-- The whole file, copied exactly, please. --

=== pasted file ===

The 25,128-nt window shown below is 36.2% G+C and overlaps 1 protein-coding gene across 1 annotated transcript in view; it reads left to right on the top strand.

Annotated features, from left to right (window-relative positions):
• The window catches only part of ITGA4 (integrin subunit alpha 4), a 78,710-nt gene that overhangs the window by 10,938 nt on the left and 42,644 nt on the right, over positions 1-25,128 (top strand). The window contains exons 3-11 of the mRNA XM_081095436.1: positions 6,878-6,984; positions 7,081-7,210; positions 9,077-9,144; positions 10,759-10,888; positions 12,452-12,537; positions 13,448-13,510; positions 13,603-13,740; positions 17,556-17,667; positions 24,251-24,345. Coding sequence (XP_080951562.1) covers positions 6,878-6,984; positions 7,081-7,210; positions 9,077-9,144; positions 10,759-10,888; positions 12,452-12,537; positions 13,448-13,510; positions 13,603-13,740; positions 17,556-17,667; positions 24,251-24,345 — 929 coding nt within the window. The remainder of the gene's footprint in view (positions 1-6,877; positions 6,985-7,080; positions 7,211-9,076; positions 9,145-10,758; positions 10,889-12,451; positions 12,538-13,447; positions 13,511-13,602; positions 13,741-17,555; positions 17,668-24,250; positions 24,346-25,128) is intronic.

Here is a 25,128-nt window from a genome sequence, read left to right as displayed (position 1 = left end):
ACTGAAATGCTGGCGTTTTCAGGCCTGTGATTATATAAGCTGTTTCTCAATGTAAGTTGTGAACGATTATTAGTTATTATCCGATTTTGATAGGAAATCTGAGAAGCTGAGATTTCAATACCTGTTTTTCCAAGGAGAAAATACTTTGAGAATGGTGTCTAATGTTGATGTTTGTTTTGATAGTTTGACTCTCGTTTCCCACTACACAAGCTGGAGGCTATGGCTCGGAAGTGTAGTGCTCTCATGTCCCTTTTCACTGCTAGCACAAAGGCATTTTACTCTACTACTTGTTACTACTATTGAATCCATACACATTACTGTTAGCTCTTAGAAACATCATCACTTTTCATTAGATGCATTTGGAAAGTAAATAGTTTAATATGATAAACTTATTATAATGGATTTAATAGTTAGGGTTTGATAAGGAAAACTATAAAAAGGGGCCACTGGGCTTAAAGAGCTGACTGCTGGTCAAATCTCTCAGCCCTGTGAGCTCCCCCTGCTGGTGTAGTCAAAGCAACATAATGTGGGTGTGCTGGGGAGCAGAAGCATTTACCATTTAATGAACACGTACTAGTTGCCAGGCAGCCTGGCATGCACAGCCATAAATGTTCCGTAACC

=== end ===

The 25,128-nt window shown below is 36.2% G+C and overlaps 1 protein-coding gene across 1 annotated transcript in view; it reads left to right on the top strand.

Annotated features, from left to right (window-relative positions):
• The window catches only part of ITGA4 (integrin subunit alpha 4), a 78,710-nt gene that overhangs the window by 10,938 nt on the left and 42,644 nt on the right, over positions 1-25,128 (top strand). The window contains exons 3-11 of the mRNA XM_081095436.1: positions 6,878-6,984; positions 7,081-7,210; positions 9,077-9,144; positions 10,759-10,888; positions 12,452-12,537; positions 13,448-13,510; positions 13,603-13,740; positions 17,556-17,667; positions 24,251-24,345. Coding sequence (XP_080951562.1) covers positions 6,878-6,984; positions 7,081-7,210; positions 9,077-9,144; positions 10,759-10,888; positions 12,452-12,537; positions 13,448-13,510; positions 13,603-13,740; positions 17,556-17,667; positions 24,251-24,345 — 929 coding nt within the window. The remainder of the gene's footprint in view (positions 1-6,877; positions 6,985-7,080; positions 7,211-9,076; positions 9,145-10,758; positions 10,889-12,451; positions 12,538-13,447; positions 13,511-13,602; positions 13,741-17,555; positions 17,668-24,250; positions 24,346-25,128) is intronic.

Here is a 25,128-nt window from a genome sequence, read left to right as displayed (position 1 = left end):
ACTGAAATGCTGGCGTTTTCAGGCCTGTGATTATATAAGCTGTTTCTCAATGTAAGTTGTGAACGATTATTAGTTATTATCCGATTTTGATAGGAAATCTGAGAAGCTGAGATTTCAATACCTGTTTTTCCAAGGAGAAAATACTTTGAGAATGGTGTCTAATGTTGATGTTTGTTTTGATAGTTTGACTCTCGTTTCCCACTACACAAGCTGGAGGCTATGGCTCGGAAGTGTAGTGCTCTCATGTCCCTTTTCACTGCTAGCACAAAGGCATTTTACTCTACTACTTGTTACTACTATTGAATCCATACACATTACTGTTAGCTCTTAGAAACATCATCACTTTTCATTAGATGCATTTGGAAAGTAAATAGTTTAATATGATAAACTTATTATAATGGATTTAATAGTTAGGGTTTGATAAGGAAAACTATAAAAAGGGGCCACTGGGCTTAAAGAGCTGACTGCTGGTCAAATCTCTCAGCCCTGTGAGCTCCCCCTGCTGGTGTAGTCAAAGCAACATAATGTGGGTGTGCTGGGGAGCAGAAGCATTTACCATTTAATGAACACGTACTAGTTGCCAGGCAGCCTGGCATGCACAGCCATAAATGTTCCGTAACC